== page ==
In sum, his thoughtful, contemplative and superficially objective images have a quiet eloquence, bearing witness to events rather than trying to shape a viewers response. Whilst never really dispassionate, Goldblatt seems less sentimental than many other ‘concerned’ documentarians. Dorothea Lange comes to mind, an inspiration that Goldblatt himself has noted.
‘David wanted to remove his judgement from his photography. He always said that if a photograph serves a certain idea, even if it’s a good idea, the idea always takes precedence and the photography then contains a judgement’. (Ziebinska-Lewandowska, 2018).
He also had an eye for detail, encouraging the viewer to explore the image, for context and coding about its meaning.
David Goldblatt. 1966. Boss Boy detail, Battery Reef, Randfontein Estates Gold Mine.
I find this instructive for my Cambodian work. In telling the personal stories of survivors, I want the images to be their voice, not some sentimental (judgmental?) work that overpowers the real story. My job as a photographer is to give voice to the survivors, not interpret their meaning. I also strive for intimacy, something which often eludes me, as I over-concentrate on the frame and under concentrate on the subject.
Goldblatt also used landscape and people-free images to add context to his narrative. This photograph of shovels bears quiet testimony to the wealth extracted over the hard, brutal work of black miners. Still, its power only really shines through when titled and put into context with other images, again perhaps reminiscent of Robert Frank or Walker Evans.
David Goldblatt. 1964. Lashings Shovels, Central Salvage Yard, Randfontein Estates.
In developing the Cambodian project, I have put attention against the use of landscape and urban imagery. Unlike the holocaust, most of the remaining sites of the genocide are hidden or even absorbed into the landscape.
From the beginning of this MA, I have thus looked at differing approaches to the issue of ‘aftermath’. Landscape and Context was an early post, exploring the work of Paul Seawright, Willie Doherty and others. More recently, I have compared the Soviet photographic response to liberation from the Nazis, with the prevailing Western view.
Probably the biggest influence on my work has been Sophie Ristelhueber, starting with her aftermath coverage of Iraq. Adam Broomberg and Olivier Chanarin’s work also helped me refine the idea of traces – implications of the genocide, avoiding some of the pitfalls of dark Tourism.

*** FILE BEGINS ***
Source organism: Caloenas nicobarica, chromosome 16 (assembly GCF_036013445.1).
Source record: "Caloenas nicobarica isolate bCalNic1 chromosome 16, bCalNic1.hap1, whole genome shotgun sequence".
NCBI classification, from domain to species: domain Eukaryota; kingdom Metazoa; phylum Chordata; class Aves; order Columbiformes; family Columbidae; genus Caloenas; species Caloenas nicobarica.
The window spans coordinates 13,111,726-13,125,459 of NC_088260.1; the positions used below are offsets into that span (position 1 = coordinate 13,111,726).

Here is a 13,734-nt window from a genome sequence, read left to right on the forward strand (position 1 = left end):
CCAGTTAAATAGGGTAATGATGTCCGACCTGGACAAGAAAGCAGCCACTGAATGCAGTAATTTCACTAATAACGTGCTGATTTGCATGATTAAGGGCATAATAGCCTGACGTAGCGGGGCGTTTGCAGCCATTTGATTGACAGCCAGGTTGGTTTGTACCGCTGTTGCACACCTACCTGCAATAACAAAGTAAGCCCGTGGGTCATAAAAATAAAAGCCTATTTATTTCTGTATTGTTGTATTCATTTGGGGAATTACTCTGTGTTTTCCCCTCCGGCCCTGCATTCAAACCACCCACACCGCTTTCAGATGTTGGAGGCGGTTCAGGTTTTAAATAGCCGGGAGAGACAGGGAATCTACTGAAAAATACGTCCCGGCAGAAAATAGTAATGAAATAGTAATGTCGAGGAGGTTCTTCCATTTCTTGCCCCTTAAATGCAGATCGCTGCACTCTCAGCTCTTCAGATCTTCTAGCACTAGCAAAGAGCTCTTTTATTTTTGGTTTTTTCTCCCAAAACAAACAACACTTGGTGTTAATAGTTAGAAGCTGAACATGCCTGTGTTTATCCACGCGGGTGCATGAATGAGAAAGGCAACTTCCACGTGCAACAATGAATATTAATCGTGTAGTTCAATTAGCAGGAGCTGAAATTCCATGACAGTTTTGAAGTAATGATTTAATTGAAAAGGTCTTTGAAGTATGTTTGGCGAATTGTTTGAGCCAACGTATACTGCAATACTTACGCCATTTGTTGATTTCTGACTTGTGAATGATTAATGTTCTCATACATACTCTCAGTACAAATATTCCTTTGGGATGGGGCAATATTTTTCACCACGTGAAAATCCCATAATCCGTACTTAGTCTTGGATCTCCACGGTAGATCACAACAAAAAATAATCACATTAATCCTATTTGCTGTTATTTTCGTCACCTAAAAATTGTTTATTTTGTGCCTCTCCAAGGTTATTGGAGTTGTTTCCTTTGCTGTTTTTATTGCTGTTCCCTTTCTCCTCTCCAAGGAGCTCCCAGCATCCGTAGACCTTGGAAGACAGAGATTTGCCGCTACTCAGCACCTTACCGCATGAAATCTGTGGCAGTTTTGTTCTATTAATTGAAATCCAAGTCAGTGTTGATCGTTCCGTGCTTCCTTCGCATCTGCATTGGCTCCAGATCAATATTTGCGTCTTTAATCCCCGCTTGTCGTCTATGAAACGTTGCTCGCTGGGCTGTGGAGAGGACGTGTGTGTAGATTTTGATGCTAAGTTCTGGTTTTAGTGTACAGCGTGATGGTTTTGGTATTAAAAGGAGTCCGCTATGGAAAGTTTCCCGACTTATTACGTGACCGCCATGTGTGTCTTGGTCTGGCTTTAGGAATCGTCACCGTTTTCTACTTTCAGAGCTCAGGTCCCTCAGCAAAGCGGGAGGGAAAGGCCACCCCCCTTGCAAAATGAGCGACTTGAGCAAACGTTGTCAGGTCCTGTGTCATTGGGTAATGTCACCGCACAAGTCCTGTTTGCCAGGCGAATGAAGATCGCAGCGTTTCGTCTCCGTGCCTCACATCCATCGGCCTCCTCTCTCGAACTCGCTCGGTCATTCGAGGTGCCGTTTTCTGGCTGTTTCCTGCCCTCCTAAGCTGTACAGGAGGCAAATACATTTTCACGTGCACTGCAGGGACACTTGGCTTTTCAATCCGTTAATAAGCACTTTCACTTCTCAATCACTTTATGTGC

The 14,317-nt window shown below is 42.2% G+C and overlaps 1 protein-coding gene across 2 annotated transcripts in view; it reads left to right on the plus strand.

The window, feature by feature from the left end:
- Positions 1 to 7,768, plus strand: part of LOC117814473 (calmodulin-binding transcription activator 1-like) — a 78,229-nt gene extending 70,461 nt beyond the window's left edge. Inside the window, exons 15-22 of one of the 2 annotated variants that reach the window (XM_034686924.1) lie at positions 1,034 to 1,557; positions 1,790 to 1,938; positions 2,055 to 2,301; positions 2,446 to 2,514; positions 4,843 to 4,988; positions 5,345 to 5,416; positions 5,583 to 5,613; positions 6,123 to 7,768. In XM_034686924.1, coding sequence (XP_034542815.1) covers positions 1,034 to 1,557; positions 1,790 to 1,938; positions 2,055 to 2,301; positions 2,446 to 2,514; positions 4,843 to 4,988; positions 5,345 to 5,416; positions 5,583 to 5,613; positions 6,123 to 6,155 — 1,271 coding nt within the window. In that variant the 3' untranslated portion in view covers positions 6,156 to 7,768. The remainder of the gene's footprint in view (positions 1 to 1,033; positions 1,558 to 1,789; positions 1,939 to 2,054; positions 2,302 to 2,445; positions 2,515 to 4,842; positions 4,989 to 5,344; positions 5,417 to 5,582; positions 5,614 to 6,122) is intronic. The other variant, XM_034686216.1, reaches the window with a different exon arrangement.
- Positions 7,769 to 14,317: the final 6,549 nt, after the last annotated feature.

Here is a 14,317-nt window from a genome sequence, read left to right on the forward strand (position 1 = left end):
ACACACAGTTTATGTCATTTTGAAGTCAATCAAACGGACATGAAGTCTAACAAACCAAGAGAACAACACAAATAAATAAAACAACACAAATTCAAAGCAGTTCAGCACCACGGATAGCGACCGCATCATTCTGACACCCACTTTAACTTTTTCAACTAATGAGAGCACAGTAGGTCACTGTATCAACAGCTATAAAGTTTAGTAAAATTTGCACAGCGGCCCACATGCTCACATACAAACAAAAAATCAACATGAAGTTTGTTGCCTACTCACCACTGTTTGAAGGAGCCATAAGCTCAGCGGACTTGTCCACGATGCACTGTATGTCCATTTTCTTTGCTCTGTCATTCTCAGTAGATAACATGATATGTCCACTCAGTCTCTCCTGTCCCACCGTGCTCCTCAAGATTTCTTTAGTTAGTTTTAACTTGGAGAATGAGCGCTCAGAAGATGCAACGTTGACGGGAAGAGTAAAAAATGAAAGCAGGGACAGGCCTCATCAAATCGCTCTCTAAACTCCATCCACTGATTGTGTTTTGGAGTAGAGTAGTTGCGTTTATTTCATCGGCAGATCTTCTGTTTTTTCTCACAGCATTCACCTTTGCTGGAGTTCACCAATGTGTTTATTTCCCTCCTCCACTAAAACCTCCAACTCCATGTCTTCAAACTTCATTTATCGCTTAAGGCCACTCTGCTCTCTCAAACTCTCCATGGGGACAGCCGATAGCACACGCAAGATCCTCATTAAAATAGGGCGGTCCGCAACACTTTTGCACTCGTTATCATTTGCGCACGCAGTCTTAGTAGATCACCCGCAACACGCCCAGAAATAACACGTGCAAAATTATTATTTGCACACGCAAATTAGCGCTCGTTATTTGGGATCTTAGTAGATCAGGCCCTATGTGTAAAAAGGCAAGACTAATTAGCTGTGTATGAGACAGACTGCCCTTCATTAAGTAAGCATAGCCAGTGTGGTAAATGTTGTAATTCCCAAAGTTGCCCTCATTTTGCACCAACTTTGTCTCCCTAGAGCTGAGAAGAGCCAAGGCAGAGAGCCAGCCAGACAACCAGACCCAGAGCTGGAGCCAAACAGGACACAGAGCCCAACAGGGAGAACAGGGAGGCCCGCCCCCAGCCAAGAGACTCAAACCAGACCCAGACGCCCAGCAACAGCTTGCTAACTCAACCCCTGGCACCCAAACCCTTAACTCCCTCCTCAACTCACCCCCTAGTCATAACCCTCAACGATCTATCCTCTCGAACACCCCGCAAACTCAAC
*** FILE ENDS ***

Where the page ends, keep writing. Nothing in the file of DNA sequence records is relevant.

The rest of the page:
Interestingly, some of Goldblatt’s more recent work has similarity with Ristelhueber – almost forensic in character.
David Goldblatt. 2004. In commemoration of and protest against farm murders, Rietvlei, on the N1 near Polokwane.
One clear difference between David Goldblatt’s early work and my own is that he was witnessing events as they happened. He was also a privileged member of South African society, working from the inside. His sensitivity to the culture allowed his ‘subjective documentary‘ to be finally tuned.
I cannot ‘be’ in the work, as Goldblatt was, but I have 25 years of experience with (and research on) Cambodia and its people. I hope to be able to represent, authentically, my longstanding friends. This project is theirs, not, hopefully, the observations of a foreigner.
Thus, whilst Goldblatt’s work is instructive on so many levels, my position as both outsider and latecomer requires some alternate strategies. I will explore his ‘aftermath’ landscape work further with this in mind.
Header image: David Goldblatt. 1962. A Farmers’s Son with his Nursemaid.
GREENOUGH, Sarah. 2009. Looking In: Robert Frank’s The Americans. Washington: National Gallery of Art/Steidl.
KENT, Rachel, DODD, Alexandra & GOLDBLATT, David. 2019. David Goldblatt: Photographs 1948–2018. Sydney: Museum of Contemporary Art.
MCA, Sydney. David Goldblatt Photographs 1948-2018. Available at: https://www.mca.com.au/artists-works/exhibitions/david-goldblatt/ (accessed 02/02/2019).
RITCHIN, Fred. 2009. Design Observer: The Camera Is Not a Machine Gun. Available at: https://designobserver.com/article.php?id=10557 (accessed 02/02/2019).
SMYTH, Diane. 2018. Obituary: David Goldblatt, photographer, 1930-2018. Available at: https://www.bjp-online.com/2018/06/david-goldblatt-full-obituary/ (accessed 02/02/2019).
ZIEBINSKA-LEWANDOWSKA, Karolina (Curator). 2018. David Goldblatt at Centre Pompidou: Press Kit. Available at: Centre Pompidou 2018 Press Kit David Goldblatt (accessed 01/02/2019).